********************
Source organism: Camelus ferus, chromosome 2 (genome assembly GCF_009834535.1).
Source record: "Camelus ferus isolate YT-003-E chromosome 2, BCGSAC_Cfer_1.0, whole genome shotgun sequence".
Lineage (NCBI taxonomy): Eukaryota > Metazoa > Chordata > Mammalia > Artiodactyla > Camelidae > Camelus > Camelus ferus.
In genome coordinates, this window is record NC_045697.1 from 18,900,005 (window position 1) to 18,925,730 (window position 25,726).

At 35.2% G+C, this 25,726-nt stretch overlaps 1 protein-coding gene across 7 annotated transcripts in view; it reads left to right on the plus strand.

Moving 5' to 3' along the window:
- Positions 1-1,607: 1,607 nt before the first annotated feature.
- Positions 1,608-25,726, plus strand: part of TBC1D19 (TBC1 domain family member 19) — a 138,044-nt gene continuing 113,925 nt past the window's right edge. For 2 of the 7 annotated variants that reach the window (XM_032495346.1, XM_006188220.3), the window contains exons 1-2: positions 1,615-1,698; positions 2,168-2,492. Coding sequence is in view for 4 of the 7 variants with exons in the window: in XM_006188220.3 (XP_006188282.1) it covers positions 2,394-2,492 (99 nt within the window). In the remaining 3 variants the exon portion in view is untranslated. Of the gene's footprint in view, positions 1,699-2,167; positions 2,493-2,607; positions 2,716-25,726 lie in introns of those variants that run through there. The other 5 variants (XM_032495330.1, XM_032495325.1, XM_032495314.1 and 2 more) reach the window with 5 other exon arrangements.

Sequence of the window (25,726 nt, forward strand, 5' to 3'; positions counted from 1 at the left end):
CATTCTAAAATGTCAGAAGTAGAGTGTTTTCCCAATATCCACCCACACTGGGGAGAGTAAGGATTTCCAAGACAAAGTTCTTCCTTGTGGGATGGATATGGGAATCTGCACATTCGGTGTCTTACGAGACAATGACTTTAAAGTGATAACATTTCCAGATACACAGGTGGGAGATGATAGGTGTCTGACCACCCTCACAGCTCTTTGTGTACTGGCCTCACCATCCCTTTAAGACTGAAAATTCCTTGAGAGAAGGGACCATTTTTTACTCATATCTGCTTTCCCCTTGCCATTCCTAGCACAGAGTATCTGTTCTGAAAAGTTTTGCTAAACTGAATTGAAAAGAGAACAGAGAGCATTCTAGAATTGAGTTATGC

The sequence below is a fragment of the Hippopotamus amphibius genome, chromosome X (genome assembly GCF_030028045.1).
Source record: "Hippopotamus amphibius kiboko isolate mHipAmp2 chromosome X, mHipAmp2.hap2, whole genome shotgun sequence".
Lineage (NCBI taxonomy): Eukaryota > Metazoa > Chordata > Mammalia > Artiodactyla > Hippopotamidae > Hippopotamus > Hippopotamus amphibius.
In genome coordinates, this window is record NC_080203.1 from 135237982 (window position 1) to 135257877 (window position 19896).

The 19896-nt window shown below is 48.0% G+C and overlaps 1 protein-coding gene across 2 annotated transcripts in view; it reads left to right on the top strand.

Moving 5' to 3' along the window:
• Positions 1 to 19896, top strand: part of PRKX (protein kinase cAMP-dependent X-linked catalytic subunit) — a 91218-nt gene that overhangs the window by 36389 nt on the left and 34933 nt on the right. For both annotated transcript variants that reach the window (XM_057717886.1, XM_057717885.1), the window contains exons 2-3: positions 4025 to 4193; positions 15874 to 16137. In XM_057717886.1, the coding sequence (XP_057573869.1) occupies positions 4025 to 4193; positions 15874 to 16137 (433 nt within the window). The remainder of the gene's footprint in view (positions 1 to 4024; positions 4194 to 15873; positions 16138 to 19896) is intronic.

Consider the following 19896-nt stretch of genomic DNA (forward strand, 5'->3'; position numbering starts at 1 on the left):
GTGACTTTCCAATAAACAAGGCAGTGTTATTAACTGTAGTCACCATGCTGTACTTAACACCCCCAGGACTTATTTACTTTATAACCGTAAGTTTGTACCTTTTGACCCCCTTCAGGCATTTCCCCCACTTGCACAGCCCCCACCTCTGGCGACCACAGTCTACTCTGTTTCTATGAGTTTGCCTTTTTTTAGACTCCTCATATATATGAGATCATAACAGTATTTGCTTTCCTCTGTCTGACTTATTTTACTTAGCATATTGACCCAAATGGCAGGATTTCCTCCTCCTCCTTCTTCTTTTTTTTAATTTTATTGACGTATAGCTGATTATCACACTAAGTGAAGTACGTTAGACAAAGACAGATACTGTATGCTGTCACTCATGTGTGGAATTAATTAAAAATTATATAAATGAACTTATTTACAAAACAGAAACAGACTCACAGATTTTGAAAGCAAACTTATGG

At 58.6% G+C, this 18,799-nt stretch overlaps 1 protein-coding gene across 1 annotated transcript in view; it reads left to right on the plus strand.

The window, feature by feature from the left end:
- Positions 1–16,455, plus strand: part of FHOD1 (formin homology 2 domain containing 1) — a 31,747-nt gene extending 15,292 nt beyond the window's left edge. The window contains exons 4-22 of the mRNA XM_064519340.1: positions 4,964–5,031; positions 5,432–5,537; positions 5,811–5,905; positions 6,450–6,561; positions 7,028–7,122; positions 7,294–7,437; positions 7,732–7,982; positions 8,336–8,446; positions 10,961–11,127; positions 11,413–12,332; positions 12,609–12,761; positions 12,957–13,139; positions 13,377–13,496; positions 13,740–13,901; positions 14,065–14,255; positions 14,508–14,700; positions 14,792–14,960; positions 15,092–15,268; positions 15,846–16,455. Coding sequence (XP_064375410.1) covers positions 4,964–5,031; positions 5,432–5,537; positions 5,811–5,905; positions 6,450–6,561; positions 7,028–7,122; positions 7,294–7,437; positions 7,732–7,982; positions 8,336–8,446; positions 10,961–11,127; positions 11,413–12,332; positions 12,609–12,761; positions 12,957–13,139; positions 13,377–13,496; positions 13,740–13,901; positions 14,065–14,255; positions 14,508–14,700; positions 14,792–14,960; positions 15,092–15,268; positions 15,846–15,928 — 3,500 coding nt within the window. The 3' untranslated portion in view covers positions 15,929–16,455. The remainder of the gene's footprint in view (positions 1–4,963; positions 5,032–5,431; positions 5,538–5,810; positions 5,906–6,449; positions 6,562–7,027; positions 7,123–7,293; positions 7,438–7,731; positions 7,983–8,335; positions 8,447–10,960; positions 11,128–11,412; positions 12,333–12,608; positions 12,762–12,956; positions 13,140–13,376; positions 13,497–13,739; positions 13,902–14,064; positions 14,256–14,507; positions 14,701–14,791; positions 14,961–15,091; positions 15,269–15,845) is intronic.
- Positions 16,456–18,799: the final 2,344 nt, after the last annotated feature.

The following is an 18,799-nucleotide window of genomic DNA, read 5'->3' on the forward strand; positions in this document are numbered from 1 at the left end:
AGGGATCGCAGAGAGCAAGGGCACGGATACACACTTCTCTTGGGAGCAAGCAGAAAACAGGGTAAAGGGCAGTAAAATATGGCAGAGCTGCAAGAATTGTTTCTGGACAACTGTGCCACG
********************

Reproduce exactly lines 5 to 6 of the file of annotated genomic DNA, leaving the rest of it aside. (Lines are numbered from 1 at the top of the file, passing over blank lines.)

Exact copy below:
At 35.2% G+C, this 25,726-nt stretch overlaps 1 protein-coding gene across 7 annotated transcripts in view; it reads left to right on the plus strand.

Moving 5' to 3' along the window: